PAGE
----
Jumping into some great horror films by amazing women and starring amazing women, I’ve been attempting to get a head start on celebrating this year’s annual Women in Horror Month. My hetero life mate and podcast cohost, Blaine, set up a chance for he and I to start our WIHM on Grindhouse Messiah with the lovely Heidi Moorem, director of Dolly Deadly and its upcoming sequel. I was able to watch the first Dolly Deadly film in preparation for the podcast episode we’re recording later this week. It felt appropriate to pair it up in a discussion of women in horror for this week’s Terror TWOsdays with a film that stars one of my favorite scream queens, Danielle Harris.
Celebrating women in horror, to me, means celebrating the amazing women working in and around all aspects of this great genre. In the case of Heidi Moore, we celebrate a filmmaker with a unique vision and a unique voice. Her film isn’t necessarily a female centric film, but she is definitely a strong and interesting female filmmaker. On the other hand, Danielle Harris stars in a film headed up by a male filmmaker, but we look at the film more to celebrate the work of Harris, as a prominent figure in the horror world for quite some time now. Inoperable is a film that really hinges on the emotionality and acting prowess of one of the genre’s reigning scream queens.
Dolly Deadly (2016)
A young boy from the trailer park can’t take another moment of ridicule from his family and peers. With support from his beloved dollies, he sets out for blood.
Mixing up a cocktail that has a heavy base of Todd Sheets, dash of John Waters, and a twist of Troma flavor, Heidi Moore gives us some with a unique flavor that is sure not to ever be accused as bland or for the faint of heart. With 2016’s Dolly Deadly, Moore made the jump from directing short films and working in various other roles on indie films to writing and directing her own full length features. And, with some help from the folks over at Troma, the sequel is on its way.
Dolly Deadly is fresh and exciting. There are some of the pacing issues and weird decisions associated with debut features, but that’s all overpowered by the obvious talent shown by Moore and company. It’s really just a fun and interesting debut that excites many folks, myself included, about this young director’s future projects. The way it tackles trauma, psychological struggles, and hints towards further exploration of gender and LGBTQ issues is both unique and impactful.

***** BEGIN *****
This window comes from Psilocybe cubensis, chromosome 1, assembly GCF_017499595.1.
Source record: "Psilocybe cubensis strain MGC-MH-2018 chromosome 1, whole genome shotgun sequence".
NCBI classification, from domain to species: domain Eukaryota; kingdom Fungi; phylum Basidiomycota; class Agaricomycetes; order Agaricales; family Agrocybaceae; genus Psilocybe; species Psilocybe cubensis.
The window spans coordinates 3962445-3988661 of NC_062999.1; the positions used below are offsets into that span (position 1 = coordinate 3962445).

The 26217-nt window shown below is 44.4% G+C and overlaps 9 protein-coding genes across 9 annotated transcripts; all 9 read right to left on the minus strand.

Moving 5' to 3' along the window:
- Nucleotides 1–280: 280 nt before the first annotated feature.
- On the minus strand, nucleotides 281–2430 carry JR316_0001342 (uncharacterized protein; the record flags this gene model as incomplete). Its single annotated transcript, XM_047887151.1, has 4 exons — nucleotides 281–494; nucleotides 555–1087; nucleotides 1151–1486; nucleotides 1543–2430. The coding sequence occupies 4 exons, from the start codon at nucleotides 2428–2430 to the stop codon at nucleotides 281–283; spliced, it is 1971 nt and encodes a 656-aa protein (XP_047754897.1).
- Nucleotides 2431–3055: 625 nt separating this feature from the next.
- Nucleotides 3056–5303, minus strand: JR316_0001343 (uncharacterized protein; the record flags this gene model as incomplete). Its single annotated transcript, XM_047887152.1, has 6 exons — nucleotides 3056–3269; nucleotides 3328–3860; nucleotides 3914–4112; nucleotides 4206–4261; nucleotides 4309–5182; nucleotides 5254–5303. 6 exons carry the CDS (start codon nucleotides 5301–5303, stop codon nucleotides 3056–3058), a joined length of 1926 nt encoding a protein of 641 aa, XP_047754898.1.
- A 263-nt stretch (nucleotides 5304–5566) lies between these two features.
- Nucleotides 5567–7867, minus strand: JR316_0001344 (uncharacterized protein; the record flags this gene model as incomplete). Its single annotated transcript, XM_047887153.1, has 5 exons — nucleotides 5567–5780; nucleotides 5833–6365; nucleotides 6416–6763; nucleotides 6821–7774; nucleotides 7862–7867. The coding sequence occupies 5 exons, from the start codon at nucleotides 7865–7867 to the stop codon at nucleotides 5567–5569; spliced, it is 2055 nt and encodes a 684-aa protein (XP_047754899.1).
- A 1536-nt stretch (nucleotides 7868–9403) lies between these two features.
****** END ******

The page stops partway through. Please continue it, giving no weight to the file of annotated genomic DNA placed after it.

Check out her upcoming podcast episode with Heidi next week and check out her film today.
A young woman wakes up in a seemingly evacuated hospital with a hurricane approaching and realizes the storm has awakened malevolent forces. It has caused her to be trapped in a time loop, and she must escape the hospital before the storm passes or she will be trapped there forever.
Danielle Harris is unlikely to ever be accused of being the most discerning when it comes to choosing roles. She has been in some real stinkers, yet her presence often elevates them to be at least watchable. This film, thankfully, is not on that level. It also isn’t necessarily a masterpiece. There are some horror film tropes that are a bit tiresome in this one, but also some interesting and fresh ideas. Harris is fantastic; and, seeing as she’s the lead, that truly made my experience with the film a pretty solid one.
There’s a big of Groundhog’s Day feel to this one, but without anyone of the humor. The time loop aspect of the film creates tension, curiosity, and urgency. The very end creates a possibility of recontextualization that I can’t decide whether I love, hate, or am indifferent to. Thus, the jury on my official opinion on this one may still be in deliberation. Nonetheless, it’s different than the dull and oft similar films that little the genre world these days. I’m not ready to call it a gem, but I’m surely ready to suggest folks give it a try.